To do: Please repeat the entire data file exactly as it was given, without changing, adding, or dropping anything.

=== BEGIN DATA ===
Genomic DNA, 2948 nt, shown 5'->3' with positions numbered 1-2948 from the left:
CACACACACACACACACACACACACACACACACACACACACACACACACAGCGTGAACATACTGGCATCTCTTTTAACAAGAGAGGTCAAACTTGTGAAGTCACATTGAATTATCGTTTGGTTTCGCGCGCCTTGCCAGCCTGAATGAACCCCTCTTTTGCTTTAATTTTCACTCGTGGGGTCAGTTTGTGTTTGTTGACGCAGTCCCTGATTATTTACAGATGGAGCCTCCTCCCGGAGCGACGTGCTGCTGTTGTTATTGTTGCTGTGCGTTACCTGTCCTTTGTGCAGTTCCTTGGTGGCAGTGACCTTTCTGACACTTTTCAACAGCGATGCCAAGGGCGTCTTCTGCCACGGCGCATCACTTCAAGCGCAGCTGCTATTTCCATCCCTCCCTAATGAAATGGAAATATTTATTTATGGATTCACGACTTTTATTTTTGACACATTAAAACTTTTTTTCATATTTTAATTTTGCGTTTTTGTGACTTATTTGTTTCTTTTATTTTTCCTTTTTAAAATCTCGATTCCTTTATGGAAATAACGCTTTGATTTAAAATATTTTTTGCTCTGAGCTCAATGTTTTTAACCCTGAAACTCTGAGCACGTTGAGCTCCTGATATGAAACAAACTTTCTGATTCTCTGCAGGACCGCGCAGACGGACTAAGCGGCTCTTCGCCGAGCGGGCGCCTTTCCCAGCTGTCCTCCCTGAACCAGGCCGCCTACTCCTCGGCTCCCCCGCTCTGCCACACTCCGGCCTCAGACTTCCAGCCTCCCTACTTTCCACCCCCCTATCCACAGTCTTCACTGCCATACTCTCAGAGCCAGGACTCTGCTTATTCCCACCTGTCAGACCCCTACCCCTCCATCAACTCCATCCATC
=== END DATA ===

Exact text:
Genomic DNA, 2948 nt, shown 5'->3' with positions numbered 1-2948 from the left:
CACACACACACACACACACACACACACACACACACACACACACACACACAGCGTGAACATACTGGCATCTCTTTTAACAAGAGAGGTCAAACTTGTGAAGTCACATTGAATTATCGTTTGGTTTCGCGCGCCTTGCCAGCCTGAATGAACCCCTCTTTTGCTTTAATTTTCACTCGTGGGGTCAGTTTGTGTTTGTTGACGCAGTCCCTGATTATTTACAGATGGAGCCTCCTCCCGGAGCGACGTGCTGCTGTTGTTATTGTTGCTGTGCGTTACCTGTCCTTTGTGCAGTTCCTTGGTGGCAGTGACCTTTCTGACACTTTTCAACAGCGATGCCAAGGGCGTCTTCTGCCACGGCGCATCACTTCAAGCGCAGCTGCTATTTCCATCCCTCCCTAATGAAATGGAAATATTTATTTATGGATTCACGACTTTTATTTTTGACACATTAAAACTTTTTTTCATATTTTAATTTTGCGTTTTTGTGACTTATTTGTTTCTTTTATTTTTCCTTTTTAAAATCTCGATTCCTTTATGGAAATAACGCTTTGATTTAAAATATTTTTTGCTCTGAGCTCAATGTTTTTAACCCTGAAACTCTGAGCACGTTGAGCTCCTGATATGAAACAAACTTTCTGATTCTCTGCAGGACCGCGCAGACGGACTAAGCGGCTCTTCGCCGAGCGGGCGCCTTTCCCAGCTGTCCTCCCTGAACCAGGCCGCCTACTCCTCGGCTCCCCCGCTCTGCCACACTCCGGCCTCAGACTTCCAGCCTCCCTACTTTCCACCCCCCTATCCACAGTCTTCACTGCCATACTCTCAGAGCCAGGACTCTGCTTATTCCCACCTGTCAGACCCCTACCCCTCCATCAACTCCATCCATC